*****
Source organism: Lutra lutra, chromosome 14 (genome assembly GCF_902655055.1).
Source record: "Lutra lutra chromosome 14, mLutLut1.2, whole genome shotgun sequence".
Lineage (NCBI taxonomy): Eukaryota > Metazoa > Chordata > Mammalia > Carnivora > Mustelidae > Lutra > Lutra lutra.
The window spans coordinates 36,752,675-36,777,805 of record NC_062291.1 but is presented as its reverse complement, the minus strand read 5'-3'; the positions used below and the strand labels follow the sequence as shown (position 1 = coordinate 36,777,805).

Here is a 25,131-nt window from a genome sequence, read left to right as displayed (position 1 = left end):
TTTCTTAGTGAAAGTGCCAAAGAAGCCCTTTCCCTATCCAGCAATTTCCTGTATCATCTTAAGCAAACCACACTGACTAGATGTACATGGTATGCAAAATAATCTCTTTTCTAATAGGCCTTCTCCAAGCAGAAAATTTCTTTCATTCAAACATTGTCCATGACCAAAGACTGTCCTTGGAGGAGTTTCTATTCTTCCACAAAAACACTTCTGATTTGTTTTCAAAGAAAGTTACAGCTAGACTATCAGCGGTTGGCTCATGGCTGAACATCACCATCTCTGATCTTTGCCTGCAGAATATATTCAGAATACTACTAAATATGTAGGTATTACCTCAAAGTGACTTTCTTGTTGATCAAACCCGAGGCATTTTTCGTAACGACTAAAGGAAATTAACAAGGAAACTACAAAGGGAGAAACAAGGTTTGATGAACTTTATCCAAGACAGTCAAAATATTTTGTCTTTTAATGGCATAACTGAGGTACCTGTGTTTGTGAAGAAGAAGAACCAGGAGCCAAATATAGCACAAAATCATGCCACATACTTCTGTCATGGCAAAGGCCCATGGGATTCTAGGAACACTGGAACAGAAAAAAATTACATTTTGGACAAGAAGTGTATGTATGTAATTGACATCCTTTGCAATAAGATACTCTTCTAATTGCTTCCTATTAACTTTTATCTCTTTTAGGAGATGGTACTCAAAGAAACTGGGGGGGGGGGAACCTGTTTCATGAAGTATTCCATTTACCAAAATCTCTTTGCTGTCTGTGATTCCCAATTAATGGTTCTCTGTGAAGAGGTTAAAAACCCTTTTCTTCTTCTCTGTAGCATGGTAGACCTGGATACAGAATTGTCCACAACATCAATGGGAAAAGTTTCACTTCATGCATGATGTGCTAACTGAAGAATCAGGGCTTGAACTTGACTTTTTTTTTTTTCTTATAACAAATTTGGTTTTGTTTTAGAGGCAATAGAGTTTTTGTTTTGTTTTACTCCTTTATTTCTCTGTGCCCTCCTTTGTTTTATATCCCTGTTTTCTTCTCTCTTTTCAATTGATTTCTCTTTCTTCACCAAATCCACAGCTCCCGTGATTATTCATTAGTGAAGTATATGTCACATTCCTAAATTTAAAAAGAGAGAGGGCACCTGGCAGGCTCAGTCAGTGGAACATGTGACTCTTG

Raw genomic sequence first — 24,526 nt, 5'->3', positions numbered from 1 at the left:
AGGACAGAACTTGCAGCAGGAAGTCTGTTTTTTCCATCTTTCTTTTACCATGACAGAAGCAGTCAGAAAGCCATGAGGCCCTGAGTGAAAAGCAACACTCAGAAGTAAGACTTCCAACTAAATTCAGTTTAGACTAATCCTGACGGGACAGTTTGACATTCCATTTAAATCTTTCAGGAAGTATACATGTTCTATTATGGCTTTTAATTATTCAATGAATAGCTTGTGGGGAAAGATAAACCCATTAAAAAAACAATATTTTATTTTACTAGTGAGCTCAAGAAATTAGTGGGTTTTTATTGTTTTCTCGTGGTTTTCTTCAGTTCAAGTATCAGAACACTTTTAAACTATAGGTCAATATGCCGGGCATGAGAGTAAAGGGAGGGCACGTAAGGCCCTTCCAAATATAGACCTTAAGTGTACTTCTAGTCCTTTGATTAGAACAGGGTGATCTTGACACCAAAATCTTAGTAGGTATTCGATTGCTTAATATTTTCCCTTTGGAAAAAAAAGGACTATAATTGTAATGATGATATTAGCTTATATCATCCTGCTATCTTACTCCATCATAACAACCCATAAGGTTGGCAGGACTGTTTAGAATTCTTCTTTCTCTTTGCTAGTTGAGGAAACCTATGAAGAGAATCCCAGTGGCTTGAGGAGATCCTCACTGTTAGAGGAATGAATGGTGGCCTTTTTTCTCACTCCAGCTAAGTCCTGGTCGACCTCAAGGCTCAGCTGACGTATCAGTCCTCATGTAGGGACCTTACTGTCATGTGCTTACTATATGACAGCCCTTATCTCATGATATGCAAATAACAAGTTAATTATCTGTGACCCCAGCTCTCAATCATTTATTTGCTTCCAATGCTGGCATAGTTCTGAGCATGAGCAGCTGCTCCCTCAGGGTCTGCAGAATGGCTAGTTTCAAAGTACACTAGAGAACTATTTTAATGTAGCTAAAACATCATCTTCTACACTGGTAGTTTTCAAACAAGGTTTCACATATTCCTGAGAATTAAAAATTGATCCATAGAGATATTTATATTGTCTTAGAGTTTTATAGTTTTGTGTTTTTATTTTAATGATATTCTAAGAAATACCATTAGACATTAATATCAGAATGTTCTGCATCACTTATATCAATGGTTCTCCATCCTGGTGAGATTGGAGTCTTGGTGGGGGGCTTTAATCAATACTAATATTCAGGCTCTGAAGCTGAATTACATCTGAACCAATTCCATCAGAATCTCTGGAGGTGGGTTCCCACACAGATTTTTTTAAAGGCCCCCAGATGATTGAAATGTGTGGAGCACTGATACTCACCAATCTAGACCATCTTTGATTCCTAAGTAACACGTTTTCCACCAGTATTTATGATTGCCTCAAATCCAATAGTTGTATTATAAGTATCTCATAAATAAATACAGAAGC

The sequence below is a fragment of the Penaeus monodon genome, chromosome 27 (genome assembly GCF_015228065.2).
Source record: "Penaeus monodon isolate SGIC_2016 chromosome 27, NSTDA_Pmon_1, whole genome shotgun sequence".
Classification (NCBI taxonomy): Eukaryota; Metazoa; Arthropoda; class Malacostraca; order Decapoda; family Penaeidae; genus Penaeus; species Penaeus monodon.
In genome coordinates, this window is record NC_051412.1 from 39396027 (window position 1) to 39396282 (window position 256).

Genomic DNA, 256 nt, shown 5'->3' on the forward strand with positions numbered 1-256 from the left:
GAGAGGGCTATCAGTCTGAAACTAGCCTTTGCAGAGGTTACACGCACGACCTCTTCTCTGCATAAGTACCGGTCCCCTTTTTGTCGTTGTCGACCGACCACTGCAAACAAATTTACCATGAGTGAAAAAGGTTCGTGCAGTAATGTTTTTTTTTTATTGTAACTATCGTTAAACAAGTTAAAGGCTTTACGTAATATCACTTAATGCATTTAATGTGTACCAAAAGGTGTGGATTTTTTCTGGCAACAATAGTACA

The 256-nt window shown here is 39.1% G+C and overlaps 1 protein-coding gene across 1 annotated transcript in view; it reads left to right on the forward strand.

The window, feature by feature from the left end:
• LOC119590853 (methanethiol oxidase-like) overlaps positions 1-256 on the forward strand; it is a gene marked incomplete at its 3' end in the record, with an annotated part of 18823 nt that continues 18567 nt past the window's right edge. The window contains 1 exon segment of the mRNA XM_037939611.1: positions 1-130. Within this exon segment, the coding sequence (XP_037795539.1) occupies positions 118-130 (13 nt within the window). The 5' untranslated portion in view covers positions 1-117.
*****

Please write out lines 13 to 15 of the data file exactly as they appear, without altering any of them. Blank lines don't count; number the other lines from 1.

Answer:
Genomic DNA, 256 nt, shown 5'->3' on the forward strand with positions numbered 1-256 from the left:
GAGAGGGCTATCAGTCTGAAACTAGCCTTTGCAGAGGTTACACGCACGACCTCTTCTCTGCATAAGTACCGGTCCCCTTTTTGTCGTTGTCGACCGACCACTGCAAACAAATTTACCATGAGTGAAAAAGGTTCGTGCAGTAATGTTTTTTTTTTATTGTAACTATCGTTAAACAAGTTAAAGGCTTTACGTAATATCACTTAATGCATTTAATGTGTACCAAAAGGTGTGGATTTTTTCTGGCAACAATAGTACA

The 256-nt window shown here is 39.1% G+C and overlaps 1 protein-coding gene across 1 annotated transcript in view; it reads left to right on the forward strand.